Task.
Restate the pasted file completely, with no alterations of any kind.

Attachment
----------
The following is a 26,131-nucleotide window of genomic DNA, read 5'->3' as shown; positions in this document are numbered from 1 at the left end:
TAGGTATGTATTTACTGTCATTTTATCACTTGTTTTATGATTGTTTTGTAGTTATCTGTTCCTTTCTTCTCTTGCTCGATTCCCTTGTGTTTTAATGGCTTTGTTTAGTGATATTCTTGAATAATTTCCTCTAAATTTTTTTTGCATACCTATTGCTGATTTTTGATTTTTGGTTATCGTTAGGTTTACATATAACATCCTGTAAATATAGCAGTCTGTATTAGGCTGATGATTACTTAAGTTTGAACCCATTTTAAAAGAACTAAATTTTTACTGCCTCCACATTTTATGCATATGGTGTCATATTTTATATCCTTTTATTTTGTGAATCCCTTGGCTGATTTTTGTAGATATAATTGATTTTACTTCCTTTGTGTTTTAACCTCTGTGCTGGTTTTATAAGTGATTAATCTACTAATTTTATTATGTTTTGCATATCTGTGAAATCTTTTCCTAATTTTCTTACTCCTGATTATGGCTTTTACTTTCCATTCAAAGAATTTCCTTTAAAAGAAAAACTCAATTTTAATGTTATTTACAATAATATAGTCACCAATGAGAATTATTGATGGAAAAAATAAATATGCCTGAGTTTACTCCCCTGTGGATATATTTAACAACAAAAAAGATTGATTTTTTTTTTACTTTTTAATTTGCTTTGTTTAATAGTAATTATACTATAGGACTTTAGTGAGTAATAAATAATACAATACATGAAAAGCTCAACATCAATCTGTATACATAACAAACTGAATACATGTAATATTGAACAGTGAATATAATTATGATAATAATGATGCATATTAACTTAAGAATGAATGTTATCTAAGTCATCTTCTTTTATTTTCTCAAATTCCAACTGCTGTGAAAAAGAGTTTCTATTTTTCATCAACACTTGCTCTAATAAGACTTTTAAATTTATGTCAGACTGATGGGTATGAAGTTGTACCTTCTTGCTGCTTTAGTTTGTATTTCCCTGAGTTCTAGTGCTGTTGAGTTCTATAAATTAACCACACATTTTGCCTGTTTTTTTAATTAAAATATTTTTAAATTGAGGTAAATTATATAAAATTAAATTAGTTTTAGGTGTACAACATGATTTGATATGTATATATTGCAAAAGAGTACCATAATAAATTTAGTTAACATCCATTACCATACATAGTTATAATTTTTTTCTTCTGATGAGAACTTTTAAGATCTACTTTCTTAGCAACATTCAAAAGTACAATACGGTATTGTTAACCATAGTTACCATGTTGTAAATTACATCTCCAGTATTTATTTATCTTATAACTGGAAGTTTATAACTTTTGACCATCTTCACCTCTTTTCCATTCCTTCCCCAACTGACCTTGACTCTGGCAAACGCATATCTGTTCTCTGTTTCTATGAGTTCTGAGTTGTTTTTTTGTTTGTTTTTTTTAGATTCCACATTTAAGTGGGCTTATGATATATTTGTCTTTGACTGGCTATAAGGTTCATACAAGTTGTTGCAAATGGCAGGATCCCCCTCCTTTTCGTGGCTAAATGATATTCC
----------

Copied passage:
The following is a 26,131-nucleotide window of genomic DNA, read 5'->3' as shown; positions in this document are numbered from 1 at the left end:
TAGGTATGTATTTACTGTCATTTTATCACTTGTTTTATGATTGTTTTGTAGTTATCTGTTCCTTTCTTCTCTTGCTCGATTCCCTTGTGTTTTAATGGCTTTGTTTAGTGATATTCTTGAATAATTTCCTCTAAATTTTTTTTGCATACCTATTGCTGATTTTTGATTTTTGGTTATCGTTAGGTTTACATATAACATCCTGTAAATATAGCAGTCTGTATTAGGCTGATGATTACTTAAGTTTGAACCCATTTTAAAAGAACTAAATTTTTACTGCCTCCACATTTTATGCATATGGTGTCATATTTTATATCCTTTTATTTTGTGAATCCCTTGGCTGATTTTTGTAGATATAATTGATTTTACTTCCTTTGTGTTTTAACCTCTGTGCTGGTTTTATAAGTGATTAATCTACTAATTTTATTATGTTTTGCATATCTGTGAAATCTTTTCCTAATTTTCTTACTCCTGATTATGGCTTTTACTTTCCATTCAAAGAATTTCCTTTAAAAGAAAAACTCAATTTTAATGTTATTTACAATAATATAGTCACCAATGAGAATTATTGATGGAAAAAATAAATATGCCTGAGTTTACTCCCCTGTGGATATATTTAACAACAAAAAAGATTGATTTTTTTTTTACTTTTTAATTTGCTTTGTTTAATAGTAATTATACTATAGGACTTTAGTGAGTAATAAATAATACAATACATGAAAAGCTCAACATCAATCTGTATACATAACAAACTGAATACATGTAATATTGAACAGTGAATATAATTATGATAATAATGATGCATATTAACTTAAGAATGAATGTTATCTAAGTCATCTTCTTTTATTTTCTCAAATTCCAACTGCTGTGAAAAAGAGTTTCTATTTTTCATCAACACTTGCTCTAATAAGACTTTTAAATTTATGTCAGACTGATGGGTATGAAGTTGTACCTTCTTGCTGCTTTAGTTTGTATTTCCCTGAGTTCTAGTGCTGTTGAGTTCTATAAATTAACCACACATTTTGCCTGTTTTTTTAATTAAAATATTTTTAAATTGAGGTAAATTATATAAAATTAAATTAGTTTTAGGTGTACAACATGATTTGATATGTATATATTGCAAAAGAGTACCATAATAAATTTAGTTAACATCCATTACCATACATAGTTATAATTTTTTTCTTCTGATGAGAACTTTTAAGATCTACTTTCTTAGCAACATTCAAAAGTACAATACGGTATTGTTAACCATAGTTACCATGTTGTAAATTACATCTCCAGTATTTATTTATCTTATAACTGGAAGTTTATAACTTTTGACCATCTTCACCTCTTTTCCATTCCTTCCCCAACTGACCTTGACTCTGGCAAACGCATATCTGTTCTCTGTTTCTATGAGTTCTGAGTTGTTTTTTTGTTTGTTTTTTTTAGATTCCACATTTAAGTGGGCTTATGATATATTTGTCTTTGACTGGCTATAAGGTTCATACAAGTTGTTGCAAATGGCAGGATCCCCCTCCTTTTCGTGGCTAAATGATATTCC